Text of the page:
Putin wanted to start the visit by sincerely thanking Erdoğan in front of the cameras: “With his direct participation and with the mediation of the UN Secretary General, the problem related to the supply of Ukrainian grain to the Black Sea ports has been solved. “. “The supplies have already started. I want to thank you and because, at the same time, a common solution was adopted on the uninterrupted supply of Russian food and fertilizers to the world market,” the Russian President told his counterpart.

Putin’s feigned closeness could match his intentions to using the Turkish economy as a subterfuge to circumvent Western sanctions operations and shield against the coming. According to information collected by the Ukrainian intelligence services and published by the Washington Post, Moscow would have asked the Erdoğan government to be able to acquire stakes in oil refineries, oil terminals and fields in Turkey. In addition, several Turkish state banks allow the opening of correspondent accounts for major banking entities in Russia. There is no indication that Erdoğan is giving the green light.

In terms of energy, Russia is one of Turkey’s main suppliers. In 2021 alone, Moscow supplied the Eurasian nation with a quarter of its oil imports and around half of its gas purchases. “The Turkish current [el gasoducto que conecta ambos países a través del mar Negro]a difference de todas las demás rutas de nuestros suministros de hidrocarburos, funciona correctlyamente, de manera dinámica, sin fallos (…), se ha converted into one of the main arteries of abastecimiento de gas ruso a Europa”, subrayó Putin in the meet. Turkey, for its part, is a key transshipment point for goods bound for Russia. before the disappearance of Western businesses, according to the Turkish official newspaper Dunya, and was already one of the main destinations for Russian tourists.

The economic and commercial dependencies between one and the other are cut in terms of armament. Ankara defied its NATO allies when it tried to acquire Russian S-400 anti-missile systems, a stalled operation so far, while Moscow aims to replenish and expand its arsenal with the purchase of Bayraktar T2 drones, directed by Erdoğan’s son-in-law. However, the Turkish government has made it clear that it will not sell arms to Russia for its war in Ukraine. The Ukrainian army has this armament.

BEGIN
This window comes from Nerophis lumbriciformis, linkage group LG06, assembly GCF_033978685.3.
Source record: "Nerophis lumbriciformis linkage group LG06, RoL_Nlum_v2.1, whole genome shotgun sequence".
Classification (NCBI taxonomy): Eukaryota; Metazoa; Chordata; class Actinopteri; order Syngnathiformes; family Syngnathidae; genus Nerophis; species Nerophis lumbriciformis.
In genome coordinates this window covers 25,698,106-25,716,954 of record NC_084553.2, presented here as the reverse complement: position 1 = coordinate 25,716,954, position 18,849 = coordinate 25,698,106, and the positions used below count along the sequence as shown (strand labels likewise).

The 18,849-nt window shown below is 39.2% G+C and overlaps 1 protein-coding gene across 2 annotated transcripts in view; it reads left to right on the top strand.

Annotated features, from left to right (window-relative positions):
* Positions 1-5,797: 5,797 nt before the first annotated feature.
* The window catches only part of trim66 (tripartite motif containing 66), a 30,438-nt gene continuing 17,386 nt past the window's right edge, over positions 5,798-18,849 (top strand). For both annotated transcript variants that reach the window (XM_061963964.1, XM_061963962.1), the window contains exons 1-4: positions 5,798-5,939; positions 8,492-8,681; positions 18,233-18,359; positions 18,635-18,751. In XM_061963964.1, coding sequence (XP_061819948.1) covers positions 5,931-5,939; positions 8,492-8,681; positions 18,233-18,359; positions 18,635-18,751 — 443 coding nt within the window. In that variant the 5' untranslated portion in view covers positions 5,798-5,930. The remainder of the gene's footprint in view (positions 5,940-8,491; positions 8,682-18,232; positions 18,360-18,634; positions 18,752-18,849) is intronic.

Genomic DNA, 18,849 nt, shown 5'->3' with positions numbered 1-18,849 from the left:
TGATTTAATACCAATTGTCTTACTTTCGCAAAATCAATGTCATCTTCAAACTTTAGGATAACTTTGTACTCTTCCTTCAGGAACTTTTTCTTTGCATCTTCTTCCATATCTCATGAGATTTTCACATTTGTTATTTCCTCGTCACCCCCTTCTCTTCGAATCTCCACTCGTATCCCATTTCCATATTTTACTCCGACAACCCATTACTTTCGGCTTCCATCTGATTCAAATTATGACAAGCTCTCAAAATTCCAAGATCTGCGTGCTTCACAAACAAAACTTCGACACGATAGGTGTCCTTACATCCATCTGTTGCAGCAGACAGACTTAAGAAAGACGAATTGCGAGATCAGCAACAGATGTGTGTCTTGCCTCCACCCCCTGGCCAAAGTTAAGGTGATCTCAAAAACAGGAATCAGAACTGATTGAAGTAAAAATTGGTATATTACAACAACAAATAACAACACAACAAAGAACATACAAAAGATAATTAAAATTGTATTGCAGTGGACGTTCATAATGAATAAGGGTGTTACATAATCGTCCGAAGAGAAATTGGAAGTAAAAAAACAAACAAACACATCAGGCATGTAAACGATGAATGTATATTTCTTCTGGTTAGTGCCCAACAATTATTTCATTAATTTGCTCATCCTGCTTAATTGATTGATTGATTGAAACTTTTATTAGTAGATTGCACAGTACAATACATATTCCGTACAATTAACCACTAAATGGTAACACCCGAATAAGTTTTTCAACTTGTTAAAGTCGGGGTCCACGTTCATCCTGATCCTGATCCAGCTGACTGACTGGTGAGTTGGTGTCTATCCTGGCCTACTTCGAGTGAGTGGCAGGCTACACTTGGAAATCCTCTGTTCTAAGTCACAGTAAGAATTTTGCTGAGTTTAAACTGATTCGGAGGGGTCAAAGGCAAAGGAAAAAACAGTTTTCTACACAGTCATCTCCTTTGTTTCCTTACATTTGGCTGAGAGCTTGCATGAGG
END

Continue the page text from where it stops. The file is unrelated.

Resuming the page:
He highlighted the presence at the dialogue table of Hakan Fidan, the director of the National Intelligence Agency of Turkey, Millî İstihbarat Teşkilatı (MİT, for its acronym in Turkish), the institution responsible for linking the action of the state to that of the Syrian rebel groups. One of his interlocutors in the matter appears to have been the leader of Chechnya Ramzan Kadyrov, who was seen accessing the residence in Sochi directly in charge of a large contingent of Chechen forces in Syria. Erdoğan intends to launch another campaign to establish a new 30 kilometer “safe zone” in the north of the country, but he needs Putin’s approval to do so.

In this scenario, the competing interests. One fought the Syrian autocrat Bashar al-Assad, another perpetuated his regime; one is a member of NATO, the other has become its main threat; one supports the Libyan unity government, another supports Marshal Khalifa Hafter’s campaign in the east of the country; one wants to gain weight in Central Asia, the other seeks to maintain its stronghold of influence there. And with the threat of a resumption of the conflict in Nagorno-Karabakh, where they support different camps, the distances between one and the other are widening.